Since then the JED's rules and regulations have evolved beyond all recognition. One of those rules is that you need to upload a file that allows the editors to check that the system is genuinely GPL licensed, so I duly uploaded a file.
Jomres is huge. It's 6.3mb zipped up, therefore far too big for most server's upload limits so the main method of installing the system is via a web installer that pulls the core file from one of my servers and extracts the file on your own. This is way quicker than uploading it via ftp (although, purchasers of a Developer license can still download it zipped up if they want) and means I don't have to maintain a massive xml file of the 1,878 files in the system.
As a result, the file I uploaded was one of the installer files and for a long time nobody at the JED had made an issue of this. A couple of days ago however one of the JED editors abruptly unpublished Jomres from the Joomla Extension Directory and the reason given was "File not attached to listing. Installers not accepted in lieu of extension file." As soon as I was aware that the extension had been unpublished I uploaded the full version to the JED. As the huge majority of our business comes from the Joomla Extension Directory we can't afford not to be listed.
Ok, this looks like a rule change that I wasn't aware of so it's my fault I guess, but what irks me is the way that the process was done.
There's no communication from the JED team, they simply unpublish your extension and you've got no way of appealing the action. In the email that you receive when it's unpublished they say "Republishing is a last priority for team duties", "Republishing may take up to 30 days or more." and "Do not email the team, post in the forums, on the J!People site or in other non-project sites seeking republishing information - this will only delay your listing being republished".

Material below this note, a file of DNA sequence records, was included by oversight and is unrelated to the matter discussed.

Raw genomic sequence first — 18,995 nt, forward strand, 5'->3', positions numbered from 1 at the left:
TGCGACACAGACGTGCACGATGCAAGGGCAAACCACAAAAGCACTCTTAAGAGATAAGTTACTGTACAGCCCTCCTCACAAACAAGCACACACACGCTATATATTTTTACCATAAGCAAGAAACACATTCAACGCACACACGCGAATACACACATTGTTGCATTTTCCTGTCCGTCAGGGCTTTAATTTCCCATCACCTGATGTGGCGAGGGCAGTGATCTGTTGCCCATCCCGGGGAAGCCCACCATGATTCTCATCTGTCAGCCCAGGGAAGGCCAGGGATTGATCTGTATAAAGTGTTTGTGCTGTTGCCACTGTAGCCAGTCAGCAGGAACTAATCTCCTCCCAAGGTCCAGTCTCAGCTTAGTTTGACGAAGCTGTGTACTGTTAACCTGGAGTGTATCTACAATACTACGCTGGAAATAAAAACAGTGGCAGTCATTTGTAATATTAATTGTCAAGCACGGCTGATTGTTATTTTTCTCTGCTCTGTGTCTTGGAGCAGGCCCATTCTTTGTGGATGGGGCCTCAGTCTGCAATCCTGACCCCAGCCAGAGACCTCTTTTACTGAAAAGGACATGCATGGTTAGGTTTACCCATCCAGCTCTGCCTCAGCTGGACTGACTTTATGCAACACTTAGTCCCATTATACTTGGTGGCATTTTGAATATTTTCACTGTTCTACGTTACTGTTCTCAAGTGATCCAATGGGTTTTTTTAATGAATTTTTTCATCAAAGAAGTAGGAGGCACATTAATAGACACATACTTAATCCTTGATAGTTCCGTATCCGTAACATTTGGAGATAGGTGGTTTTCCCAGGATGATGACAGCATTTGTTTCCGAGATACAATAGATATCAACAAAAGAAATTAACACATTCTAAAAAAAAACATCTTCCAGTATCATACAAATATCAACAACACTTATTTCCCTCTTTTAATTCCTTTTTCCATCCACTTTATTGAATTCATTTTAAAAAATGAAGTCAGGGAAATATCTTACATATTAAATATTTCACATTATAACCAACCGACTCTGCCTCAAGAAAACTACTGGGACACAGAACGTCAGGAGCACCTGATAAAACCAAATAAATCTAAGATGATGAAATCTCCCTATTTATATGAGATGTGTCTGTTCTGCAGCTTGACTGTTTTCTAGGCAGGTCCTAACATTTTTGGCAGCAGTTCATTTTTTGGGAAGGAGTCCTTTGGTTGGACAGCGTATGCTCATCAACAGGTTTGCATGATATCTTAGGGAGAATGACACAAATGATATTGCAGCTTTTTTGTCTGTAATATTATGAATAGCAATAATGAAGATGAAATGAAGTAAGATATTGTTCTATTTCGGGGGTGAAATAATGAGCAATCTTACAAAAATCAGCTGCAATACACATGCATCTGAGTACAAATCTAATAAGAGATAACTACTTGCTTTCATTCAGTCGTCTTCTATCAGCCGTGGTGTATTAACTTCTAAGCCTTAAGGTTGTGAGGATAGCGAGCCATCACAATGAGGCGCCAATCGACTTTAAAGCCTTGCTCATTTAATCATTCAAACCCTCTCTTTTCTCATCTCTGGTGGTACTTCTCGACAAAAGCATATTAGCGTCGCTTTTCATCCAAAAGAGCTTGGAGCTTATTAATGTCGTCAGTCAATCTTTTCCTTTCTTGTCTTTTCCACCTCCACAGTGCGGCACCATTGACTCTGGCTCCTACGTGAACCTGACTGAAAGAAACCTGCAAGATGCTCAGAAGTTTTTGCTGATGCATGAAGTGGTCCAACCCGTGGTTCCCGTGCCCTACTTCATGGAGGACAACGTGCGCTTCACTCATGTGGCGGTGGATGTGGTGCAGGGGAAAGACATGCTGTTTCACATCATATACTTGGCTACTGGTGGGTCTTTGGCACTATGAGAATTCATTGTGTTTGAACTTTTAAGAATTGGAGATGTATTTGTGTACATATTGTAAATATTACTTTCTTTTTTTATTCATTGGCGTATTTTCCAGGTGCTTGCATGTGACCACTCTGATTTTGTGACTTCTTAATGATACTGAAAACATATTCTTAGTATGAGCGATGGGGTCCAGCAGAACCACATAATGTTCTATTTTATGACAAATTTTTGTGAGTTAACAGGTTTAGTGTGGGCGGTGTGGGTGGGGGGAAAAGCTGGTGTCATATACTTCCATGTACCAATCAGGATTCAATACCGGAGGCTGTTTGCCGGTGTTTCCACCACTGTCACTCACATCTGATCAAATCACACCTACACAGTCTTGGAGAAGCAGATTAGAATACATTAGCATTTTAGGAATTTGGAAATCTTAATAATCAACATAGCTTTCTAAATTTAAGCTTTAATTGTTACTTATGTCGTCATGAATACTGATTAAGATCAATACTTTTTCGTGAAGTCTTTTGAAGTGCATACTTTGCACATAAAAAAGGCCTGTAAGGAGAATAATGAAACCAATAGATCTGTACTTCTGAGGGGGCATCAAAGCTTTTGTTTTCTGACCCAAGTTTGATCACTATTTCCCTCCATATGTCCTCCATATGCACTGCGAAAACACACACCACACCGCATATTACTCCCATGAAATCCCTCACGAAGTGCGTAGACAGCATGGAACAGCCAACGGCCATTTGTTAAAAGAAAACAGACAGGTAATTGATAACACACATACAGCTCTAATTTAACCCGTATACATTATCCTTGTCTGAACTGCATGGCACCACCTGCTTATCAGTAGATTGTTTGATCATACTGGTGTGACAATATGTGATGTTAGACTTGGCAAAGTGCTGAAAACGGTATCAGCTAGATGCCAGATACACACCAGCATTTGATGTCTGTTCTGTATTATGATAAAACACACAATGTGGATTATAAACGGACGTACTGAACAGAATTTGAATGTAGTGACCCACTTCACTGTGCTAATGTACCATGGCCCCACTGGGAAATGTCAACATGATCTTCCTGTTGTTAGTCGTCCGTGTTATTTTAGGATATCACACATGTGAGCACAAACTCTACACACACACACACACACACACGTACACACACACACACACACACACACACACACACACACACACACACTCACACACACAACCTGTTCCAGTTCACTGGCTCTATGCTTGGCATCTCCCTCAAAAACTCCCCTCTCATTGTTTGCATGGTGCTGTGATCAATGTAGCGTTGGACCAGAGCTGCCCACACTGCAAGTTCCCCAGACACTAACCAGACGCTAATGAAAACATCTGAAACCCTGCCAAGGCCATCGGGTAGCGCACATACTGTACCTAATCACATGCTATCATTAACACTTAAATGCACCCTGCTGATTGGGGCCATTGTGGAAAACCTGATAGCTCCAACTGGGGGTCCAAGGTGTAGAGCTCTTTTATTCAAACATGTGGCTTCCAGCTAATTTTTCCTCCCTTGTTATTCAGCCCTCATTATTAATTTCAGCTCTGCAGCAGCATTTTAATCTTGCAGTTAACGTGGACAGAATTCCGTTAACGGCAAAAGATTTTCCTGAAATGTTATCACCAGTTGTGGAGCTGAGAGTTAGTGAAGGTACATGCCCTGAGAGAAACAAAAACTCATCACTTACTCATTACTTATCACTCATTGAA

This basically boils down to "Get lost, we'll deal with it when we're good and ready, if you hassle us we'll just bump you down the queue", which I suppose if all you're offering is a module or two this would be no big deal, but when you're running a business where people's homes and ability to buy food rely on sales of the system's plugins then it's a major problem.
It's of course especially galling to me that as an ex-editor they should know that they can just email me and ask "can you please upload the full system to the JED?" Naturally, I would have jumped to do it. I've always tried to play within the rules, my relationship with the JED's too important to risk that, but that's not how the game works now, it seems.
Why did you choose to develop for Joomla?
Sometimes I wonder!
Seriously though, it simply makes sense. Formally, Jomres is CMS agnostic in that it can be run as a Standalone system, or as a plugin for Joomla. I've deliberately split off parts of the code that talk to the host CMS so in theory it can be modified to work with another CMS but I've never seen a need to support any other system with as much vigour as we do Joomla because Joomla let's us find ways to do everything that our clients want.
Besides, there are a heck of a lot of really interesting and fun people in the Joomla community. I'd be hard pressed to find another job that allows me to interact with people as mad or dedicated as the likes of Brian Teeman.
What in the pipe for Jomres 2011?
Aladar and I are currently on a summer hiatus of sorts. We've released v5, and we're now concentrating on mainly supporting the system for the next few months while the feature requests build up again. Come the autumn we will go through the requests and figure out which ones will benefit the most existing and new Jomres users and spend the next nine months working on those. Obviously, we're still working on minor feature improvements in the meantime, but we're not going to do anything major, we just want the system to be the best it can be.